I recently came across this simple example which shows clearly the difference between what seems intuitively to be correct, and what a very small amount of mathematics can show is actually the case.
This problem involves a merchant selling fruit at a market. The merchant sells melons at 2 for 80 cents each and mangoes at 3 for 80 cents. However, wanting to reduce the arithmetic he must do on each sale, he decides to commingle melons and mangoes and to sell any five pieces of fruit for 160 cents (32 cents each). Now if he sells 2 melons and 3 apples, he sells five pieces of fruit and receives 10 cents. This is therefore a reasonable move. Right?
The merchant, it turns out, is cheating himself.
Initially, the price per melon was 40 cents, and the price per mango was 80/3 = 26 2/3 cents. The average price for any piece of fruit was therefore
Let’s assume the dealer has 12 melons and 12 mangoes. If he sells the melons normally at 2 for 80 cents he receives $4.80 for the 12 melons. If he sells all mangoes at 3 for 80 cents he receives $3.20 for the 12 mangoes, and a total of $8.00 for all 24 pieces of fruit. However, selling all 24 pieces of fruit at 32 cents each, he receives only 24 x 32 = $7.68.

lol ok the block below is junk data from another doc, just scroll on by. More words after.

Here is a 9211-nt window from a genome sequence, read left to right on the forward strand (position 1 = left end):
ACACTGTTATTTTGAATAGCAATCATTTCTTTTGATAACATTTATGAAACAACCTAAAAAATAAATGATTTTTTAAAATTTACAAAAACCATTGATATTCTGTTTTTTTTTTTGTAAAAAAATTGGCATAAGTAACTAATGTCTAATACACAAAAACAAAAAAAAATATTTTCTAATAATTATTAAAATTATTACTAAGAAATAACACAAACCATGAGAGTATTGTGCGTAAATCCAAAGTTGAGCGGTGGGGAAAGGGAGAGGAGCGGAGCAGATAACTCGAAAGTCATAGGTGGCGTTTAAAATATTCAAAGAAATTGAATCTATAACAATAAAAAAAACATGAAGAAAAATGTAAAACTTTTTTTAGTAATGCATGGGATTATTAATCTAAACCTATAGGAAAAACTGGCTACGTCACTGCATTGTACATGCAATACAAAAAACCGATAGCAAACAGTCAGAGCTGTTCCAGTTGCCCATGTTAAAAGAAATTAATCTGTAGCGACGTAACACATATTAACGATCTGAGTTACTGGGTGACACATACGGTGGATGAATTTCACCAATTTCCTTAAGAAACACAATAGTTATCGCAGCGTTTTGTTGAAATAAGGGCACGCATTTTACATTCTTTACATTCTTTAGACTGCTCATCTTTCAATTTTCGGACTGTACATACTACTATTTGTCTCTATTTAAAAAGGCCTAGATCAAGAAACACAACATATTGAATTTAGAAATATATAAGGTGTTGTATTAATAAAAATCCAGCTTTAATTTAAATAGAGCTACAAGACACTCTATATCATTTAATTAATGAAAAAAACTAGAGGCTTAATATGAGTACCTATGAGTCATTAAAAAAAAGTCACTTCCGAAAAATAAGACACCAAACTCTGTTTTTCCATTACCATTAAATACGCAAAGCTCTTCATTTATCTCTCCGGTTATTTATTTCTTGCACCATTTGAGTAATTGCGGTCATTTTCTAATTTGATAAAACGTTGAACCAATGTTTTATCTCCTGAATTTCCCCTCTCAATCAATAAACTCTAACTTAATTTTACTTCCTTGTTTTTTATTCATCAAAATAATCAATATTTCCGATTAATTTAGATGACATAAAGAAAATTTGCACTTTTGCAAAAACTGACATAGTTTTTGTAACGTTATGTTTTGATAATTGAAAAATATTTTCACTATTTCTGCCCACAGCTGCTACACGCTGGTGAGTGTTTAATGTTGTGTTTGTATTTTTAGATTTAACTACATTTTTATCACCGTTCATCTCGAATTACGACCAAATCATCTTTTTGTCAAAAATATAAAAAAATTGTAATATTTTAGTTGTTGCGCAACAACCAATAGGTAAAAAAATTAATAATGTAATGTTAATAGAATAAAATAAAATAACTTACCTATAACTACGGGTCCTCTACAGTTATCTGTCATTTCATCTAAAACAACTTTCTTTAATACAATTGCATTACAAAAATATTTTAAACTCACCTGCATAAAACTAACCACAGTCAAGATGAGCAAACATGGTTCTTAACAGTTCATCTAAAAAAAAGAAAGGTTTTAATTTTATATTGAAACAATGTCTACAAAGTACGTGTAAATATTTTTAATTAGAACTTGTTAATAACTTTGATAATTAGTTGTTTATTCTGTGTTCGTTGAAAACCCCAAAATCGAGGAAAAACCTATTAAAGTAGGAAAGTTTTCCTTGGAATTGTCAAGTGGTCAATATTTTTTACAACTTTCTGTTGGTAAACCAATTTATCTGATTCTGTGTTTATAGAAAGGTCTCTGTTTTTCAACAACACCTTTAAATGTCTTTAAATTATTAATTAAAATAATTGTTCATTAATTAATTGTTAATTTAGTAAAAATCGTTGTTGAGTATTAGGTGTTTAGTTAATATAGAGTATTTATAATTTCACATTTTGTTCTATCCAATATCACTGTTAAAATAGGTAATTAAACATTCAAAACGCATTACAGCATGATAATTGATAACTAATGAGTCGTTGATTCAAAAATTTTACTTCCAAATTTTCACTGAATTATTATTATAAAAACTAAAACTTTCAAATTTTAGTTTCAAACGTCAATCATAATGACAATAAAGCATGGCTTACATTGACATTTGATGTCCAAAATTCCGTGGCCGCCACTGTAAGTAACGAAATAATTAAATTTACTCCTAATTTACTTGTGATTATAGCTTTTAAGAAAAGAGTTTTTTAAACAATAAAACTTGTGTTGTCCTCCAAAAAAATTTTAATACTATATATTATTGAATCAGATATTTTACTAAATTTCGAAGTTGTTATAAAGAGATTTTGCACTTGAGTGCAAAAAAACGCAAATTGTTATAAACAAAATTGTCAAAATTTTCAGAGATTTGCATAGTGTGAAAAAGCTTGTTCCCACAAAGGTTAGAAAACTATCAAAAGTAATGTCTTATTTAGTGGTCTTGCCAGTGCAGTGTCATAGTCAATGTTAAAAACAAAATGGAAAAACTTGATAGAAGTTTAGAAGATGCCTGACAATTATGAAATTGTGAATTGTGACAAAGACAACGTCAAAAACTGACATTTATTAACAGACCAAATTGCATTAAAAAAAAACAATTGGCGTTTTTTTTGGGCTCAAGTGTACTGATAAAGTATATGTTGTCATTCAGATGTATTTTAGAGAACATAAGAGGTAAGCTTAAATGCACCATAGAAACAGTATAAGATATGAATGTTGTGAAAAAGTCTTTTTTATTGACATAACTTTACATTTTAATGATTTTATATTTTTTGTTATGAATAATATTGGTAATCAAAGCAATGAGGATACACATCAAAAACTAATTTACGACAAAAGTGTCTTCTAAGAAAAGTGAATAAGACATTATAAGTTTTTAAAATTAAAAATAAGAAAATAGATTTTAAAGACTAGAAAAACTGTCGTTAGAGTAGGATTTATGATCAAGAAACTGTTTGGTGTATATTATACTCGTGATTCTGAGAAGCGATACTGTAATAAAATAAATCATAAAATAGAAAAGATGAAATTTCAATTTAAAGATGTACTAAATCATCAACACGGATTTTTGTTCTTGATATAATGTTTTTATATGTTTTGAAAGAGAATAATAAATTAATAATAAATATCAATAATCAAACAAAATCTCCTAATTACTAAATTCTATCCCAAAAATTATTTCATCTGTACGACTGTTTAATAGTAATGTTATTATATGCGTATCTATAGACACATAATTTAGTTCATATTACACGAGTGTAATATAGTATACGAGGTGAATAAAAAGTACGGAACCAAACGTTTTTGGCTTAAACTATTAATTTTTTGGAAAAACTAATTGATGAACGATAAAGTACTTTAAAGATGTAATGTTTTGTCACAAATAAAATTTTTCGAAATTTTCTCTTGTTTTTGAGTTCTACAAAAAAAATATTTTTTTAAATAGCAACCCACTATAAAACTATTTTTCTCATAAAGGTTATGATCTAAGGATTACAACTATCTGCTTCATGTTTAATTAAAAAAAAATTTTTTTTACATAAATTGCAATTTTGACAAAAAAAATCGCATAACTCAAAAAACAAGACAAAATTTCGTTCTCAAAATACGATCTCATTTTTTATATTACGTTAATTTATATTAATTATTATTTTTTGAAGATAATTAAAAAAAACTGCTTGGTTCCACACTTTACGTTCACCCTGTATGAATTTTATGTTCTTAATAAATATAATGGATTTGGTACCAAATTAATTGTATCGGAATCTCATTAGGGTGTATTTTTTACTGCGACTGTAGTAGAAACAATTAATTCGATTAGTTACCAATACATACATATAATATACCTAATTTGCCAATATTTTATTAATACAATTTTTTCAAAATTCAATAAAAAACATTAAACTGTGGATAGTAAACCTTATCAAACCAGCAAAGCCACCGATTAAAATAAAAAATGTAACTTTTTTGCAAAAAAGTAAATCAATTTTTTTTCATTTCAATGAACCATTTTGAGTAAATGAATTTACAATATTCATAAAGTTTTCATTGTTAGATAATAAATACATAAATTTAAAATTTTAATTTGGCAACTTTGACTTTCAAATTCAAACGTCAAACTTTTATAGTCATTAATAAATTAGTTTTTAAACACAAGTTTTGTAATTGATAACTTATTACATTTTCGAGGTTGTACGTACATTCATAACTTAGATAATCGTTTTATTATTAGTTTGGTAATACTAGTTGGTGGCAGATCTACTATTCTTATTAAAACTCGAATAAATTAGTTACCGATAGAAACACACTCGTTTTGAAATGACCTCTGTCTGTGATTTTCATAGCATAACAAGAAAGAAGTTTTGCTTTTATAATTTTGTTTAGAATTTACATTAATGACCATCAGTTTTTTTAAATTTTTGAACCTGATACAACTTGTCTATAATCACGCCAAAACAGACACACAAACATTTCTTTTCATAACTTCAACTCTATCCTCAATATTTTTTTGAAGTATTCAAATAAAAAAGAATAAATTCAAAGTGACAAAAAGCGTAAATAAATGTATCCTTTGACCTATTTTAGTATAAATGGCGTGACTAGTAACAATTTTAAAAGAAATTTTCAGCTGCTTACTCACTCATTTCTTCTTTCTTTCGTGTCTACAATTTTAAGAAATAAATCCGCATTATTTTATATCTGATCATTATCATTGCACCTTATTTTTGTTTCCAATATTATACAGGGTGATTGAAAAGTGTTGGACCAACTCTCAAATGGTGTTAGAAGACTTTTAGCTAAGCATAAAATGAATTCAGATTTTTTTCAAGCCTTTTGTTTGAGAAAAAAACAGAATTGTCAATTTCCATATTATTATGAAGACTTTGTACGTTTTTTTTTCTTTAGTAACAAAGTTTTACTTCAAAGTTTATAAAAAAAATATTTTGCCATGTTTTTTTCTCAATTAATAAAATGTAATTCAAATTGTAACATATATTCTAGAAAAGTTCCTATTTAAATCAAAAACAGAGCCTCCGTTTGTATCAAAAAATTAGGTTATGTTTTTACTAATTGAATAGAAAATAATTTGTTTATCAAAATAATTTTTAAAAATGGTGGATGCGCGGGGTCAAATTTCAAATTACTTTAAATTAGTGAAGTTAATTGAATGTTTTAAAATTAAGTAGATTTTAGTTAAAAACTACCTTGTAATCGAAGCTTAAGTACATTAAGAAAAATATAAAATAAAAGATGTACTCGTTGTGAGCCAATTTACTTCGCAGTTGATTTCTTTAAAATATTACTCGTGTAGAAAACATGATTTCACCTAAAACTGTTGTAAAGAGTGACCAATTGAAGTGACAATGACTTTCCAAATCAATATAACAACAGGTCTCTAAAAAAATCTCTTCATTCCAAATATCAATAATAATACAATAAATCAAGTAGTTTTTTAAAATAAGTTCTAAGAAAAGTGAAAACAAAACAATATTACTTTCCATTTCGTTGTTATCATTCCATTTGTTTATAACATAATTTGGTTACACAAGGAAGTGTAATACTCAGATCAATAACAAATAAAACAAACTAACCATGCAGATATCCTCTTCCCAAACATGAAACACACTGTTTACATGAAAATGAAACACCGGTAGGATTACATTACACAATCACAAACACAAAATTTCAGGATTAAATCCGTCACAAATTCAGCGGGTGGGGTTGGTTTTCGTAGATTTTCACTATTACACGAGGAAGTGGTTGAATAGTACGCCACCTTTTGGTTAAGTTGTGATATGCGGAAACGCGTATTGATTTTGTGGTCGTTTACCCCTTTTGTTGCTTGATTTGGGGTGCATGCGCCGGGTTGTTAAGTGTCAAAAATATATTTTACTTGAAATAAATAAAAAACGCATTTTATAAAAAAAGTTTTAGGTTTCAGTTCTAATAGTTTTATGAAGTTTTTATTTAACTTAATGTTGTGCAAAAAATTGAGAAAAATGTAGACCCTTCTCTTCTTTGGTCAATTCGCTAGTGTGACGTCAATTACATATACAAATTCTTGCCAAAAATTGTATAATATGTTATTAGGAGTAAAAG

What accounts for this loss?
Well, intuitively, it seemed that the average price of the mangoes and melons should be 32 cents each. However, the price per melon was initially 40 cents, and the price per mango was 80/3 = 26 2/3 cents. The average price for any piece of fruit was therefore (40 + 26 2/3)/2 = 33 1/3 cents, and not the 32 cents assumed by the merchant.
What initially seemed completely reasonable has been dismantled – and all by a simple bit of melon mathematics.